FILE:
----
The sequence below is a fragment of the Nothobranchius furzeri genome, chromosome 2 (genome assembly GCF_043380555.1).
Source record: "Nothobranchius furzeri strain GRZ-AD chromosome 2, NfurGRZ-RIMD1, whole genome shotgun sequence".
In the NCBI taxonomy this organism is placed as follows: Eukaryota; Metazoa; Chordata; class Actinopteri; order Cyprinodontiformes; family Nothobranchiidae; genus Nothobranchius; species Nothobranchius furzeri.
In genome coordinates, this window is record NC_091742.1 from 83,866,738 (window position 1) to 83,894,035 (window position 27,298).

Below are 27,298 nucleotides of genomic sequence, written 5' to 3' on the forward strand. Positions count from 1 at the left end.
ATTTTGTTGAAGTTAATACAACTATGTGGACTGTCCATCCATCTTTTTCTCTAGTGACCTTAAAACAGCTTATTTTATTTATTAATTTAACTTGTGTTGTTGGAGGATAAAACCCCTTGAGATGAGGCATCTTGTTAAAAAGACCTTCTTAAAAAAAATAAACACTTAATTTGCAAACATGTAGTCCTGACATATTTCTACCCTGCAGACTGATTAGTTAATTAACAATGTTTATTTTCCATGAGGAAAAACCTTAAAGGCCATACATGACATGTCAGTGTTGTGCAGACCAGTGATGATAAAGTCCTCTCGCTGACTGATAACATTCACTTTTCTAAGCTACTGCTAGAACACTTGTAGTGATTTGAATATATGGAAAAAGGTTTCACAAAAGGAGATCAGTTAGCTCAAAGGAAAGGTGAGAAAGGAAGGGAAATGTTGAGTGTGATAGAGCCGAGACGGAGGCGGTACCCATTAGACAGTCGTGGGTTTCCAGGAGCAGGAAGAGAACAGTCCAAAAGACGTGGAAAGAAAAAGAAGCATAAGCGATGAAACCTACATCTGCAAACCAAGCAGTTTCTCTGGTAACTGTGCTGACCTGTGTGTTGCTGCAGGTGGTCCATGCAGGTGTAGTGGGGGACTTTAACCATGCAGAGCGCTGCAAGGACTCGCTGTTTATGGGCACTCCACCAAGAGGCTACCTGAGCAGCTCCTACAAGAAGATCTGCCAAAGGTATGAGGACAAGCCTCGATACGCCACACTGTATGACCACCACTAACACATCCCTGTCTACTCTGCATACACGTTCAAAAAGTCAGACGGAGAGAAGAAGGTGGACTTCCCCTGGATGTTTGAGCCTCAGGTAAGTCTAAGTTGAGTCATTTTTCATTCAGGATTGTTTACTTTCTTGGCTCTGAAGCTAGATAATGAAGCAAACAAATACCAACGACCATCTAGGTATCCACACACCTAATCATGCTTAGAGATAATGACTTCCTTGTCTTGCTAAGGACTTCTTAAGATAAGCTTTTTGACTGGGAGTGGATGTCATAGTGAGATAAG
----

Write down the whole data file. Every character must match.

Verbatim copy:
The sequence below is a fragment of the Nothobranchius furzeri genome, chromosome 2 (genome assembly GCF_043380555.1).
Source record: "Nothobranchius furzeri strain GRZ-AD chromosome 2, NfurGRZ-RIMD1, whole genome shotgun sequence".
In the NCBI taxonomy this organism is placed as follows: Eukaryota; Metazoa; Chordata; class Actinopteri; order Cyprinodontiformes; family Nothobranchiidae; genus Nothobranchius; species Nothobranchius furzeri.
In genome coordinates, this window is record NC_091742.1 from 83,866,738 (window position 1) to 83,894,035 (window position 27,298).

Below are 27,298 nucleotides of genomic sequence, written 5' to 3' on the forward strand. Positions count from 1 at the left end.
ATTTTGTTGAAGTTAATACAACTATGTGGACTGTCCATCCATCTTTTTCTCTAGTGACCTTAAAACAGCTTATTTTATTTATTAATTTAACTTGTGTTGTTGGAGGATAAAACCCCTTGAGATGAGGCATCTTGTTAAAAAGACCTTCTTAAAAAAAATAAACACTTAATTTGCAAACATGTAGTCCTGACATATTTCTACCCTGCAGACTGATTAGTTAATTAACAATGTTTATTTTCCATGAGGAAAAACCTTAAAGGCCATACATGACATGTCAGTGTTGTGCAGACCAGTGATGATAAAGTCCTCTCGCTGACTGATAACATTCACTTTTCTAAGCTACTGCTAGAACACTTGTAGTGATTTGAATATATGGAAAAAGGTTTCACAAAAGGAGATCAGTTAGCTCAAAGGAAAGGTGAGAAAGGAAGGGAAATGTTGAGTGTGATAGAGCCGAGACGGAGGCGGTACCCATTAGACAGTCGTGGGTTTCCAGGAGCAGGAAGAGAACAGTCCAAAAGACGTGGAAAGAAAAAGAAGCATAAGCGATGAAACCTACATCTGCAAACCAAGCAGTTTCTCTGGTAACTGTGCTGACCTGTGTGTTGCTGCAGGTGGTCCATGCAGGTGTAGTGGGGGACTTTAACCATGCAGAGCGCTGCAAGGACTCGCTGTTTATGGGCACTCCACCAAGAGGCTACCTGAGCAGCTCCTACAAGAAGATCTGCCAAAGGTATGAGGACAAGCCTCGATACGCCACACTGTATGACCACCACTAACACATCCCTGTCTACTCTGCATACACGTTCAAAAAGTCAGACGGAGAGAAGAAGGTGGACTTCCCCTGGATGTTTGAGCCTCAGGTAAGTCTAAGTTGAGTCATTTTTCATTCAGGATTGTTTACTTTCTTGGCTCTGAAGCTAGATAATGAAGCAAACAAATACCAACGACCATCTAGGTATCCACACACCTAATCATGCTTAGAGATAATGACTTCCTTGTCTTGCTAAGGACTTCTTAAGATAAGCTTTTTGACTGGGAGTGGATGTCATAGTGAGATAAG